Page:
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View Diary: Bank Run in Cyprus, Will it Spread to Southern Europe? (322 comments)

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  •  Not quite (1+ / 0-)
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    Jeffersonian Democrat

    Three details tend to be overlooked in this mess:

    (1) the insurance system insures the money in the bank at the time of the actual bank collapse. This collapse hasnt happened yet. It is seen coming however - therefore the government enacts a property tax on every deposit - which it has the authority to do - to help stave off the actual bank collapse.

    Yes that is a technicality, but even so it is incorrect to see this as invalidation of the deposit insurance.

    (2)
    The 6,75% arent completely gone, they are converted into equity. Someone who actually lives in the island has the hope to wait out the crisis and sell that equity later - for whatever it is then worth. Thats quite the risk for sure; but it isnt gone. (It would be a kind of grim joke if people now use this "equity" as a safety to take credits on).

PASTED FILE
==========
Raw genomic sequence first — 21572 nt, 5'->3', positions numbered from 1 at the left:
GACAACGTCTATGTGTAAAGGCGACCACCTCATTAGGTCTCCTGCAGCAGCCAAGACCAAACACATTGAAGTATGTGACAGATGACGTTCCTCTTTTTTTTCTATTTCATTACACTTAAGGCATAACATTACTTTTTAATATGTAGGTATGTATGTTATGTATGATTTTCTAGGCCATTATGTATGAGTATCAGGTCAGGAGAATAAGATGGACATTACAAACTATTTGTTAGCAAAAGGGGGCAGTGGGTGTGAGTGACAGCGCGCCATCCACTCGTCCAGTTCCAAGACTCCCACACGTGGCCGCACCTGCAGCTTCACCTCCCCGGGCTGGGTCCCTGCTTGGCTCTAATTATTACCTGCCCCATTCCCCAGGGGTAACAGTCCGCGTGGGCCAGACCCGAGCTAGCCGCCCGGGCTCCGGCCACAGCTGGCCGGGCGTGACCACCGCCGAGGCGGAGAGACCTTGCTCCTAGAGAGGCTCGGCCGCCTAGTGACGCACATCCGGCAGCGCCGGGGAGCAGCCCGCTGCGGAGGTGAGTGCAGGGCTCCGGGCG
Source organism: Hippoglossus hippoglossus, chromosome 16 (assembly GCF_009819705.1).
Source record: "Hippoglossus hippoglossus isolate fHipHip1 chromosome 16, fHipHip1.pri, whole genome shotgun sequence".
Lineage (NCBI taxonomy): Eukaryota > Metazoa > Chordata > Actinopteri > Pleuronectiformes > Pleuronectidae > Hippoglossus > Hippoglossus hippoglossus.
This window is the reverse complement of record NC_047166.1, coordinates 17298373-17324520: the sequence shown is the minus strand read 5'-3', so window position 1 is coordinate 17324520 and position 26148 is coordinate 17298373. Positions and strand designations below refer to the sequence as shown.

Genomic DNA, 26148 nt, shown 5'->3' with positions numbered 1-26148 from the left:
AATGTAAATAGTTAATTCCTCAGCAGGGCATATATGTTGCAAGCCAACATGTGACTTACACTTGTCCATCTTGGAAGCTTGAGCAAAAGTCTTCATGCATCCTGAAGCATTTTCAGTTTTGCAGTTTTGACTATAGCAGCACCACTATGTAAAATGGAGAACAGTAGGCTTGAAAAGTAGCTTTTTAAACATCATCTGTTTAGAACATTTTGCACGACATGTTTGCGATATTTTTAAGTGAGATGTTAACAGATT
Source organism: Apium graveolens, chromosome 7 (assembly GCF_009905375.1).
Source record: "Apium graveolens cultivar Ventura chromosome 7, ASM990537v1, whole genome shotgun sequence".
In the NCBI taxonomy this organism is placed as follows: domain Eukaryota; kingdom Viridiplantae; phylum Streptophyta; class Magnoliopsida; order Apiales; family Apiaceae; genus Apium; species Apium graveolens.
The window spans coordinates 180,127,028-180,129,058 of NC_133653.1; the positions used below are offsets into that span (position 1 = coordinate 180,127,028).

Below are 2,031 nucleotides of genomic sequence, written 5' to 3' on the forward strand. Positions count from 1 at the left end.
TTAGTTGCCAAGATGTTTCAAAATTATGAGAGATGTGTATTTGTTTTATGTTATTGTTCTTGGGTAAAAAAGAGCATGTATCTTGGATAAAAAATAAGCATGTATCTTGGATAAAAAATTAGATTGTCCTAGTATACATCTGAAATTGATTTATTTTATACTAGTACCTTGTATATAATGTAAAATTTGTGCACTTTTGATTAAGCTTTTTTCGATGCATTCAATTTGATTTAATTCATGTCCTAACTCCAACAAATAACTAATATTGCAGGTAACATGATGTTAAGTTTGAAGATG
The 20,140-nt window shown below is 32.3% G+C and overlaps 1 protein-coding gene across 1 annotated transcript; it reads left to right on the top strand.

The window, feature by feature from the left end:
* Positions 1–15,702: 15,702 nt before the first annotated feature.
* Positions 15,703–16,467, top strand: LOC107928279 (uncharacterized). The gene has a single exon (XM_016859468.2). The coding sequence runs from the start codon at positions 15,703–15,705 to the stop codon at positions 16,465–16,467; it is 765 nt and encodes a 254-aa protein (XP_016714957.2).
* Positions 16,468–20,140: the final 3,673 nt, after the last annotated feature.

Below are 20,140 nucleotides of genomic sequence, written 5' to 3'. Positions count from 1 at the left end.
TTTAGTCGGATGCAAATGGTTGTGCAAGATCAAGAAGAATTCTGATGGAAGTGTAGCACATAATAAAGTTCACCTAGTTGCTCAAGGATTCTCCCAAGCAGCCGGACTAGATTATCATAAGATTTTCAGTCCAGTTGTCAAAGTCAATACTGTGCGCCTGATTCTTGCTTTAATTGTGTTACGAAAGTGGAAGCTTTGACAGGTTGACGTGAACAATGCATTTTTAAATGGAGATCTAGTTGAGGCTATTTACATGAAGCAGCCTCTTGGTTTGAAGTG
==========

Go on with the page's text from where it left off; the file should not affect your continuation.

(3)
    If the bailout didnt go through, and the banks collapsed, with ensuing state bankruptcy (but full european legal guarantee of the insured amounts), people would be FAR harder hit. And especially those people living in-country. Capital parkers who inreality live in say St Petersburg might hate losing the capital but could get on with their lives. People who have only a cypriotic state pension to live off (and therefore have no 100K in the bank anyways!) can be far happier with the bailout than with its absence!  

    That all said, I dont like the absence of a lower limit. I would have found it far better to have 100K as a lower limit in this tax just because of the similarity to the guarantee insurance sum and the obvious relative innocence of the smallest depositors. I also have - for now - the expectation that some limit of that kind will still be inverted (this deal has to pass national parliaments after all).

    And, whether I like it or not, I am going to pay ... I´m European. It´s my taxes that are going to be used for this.

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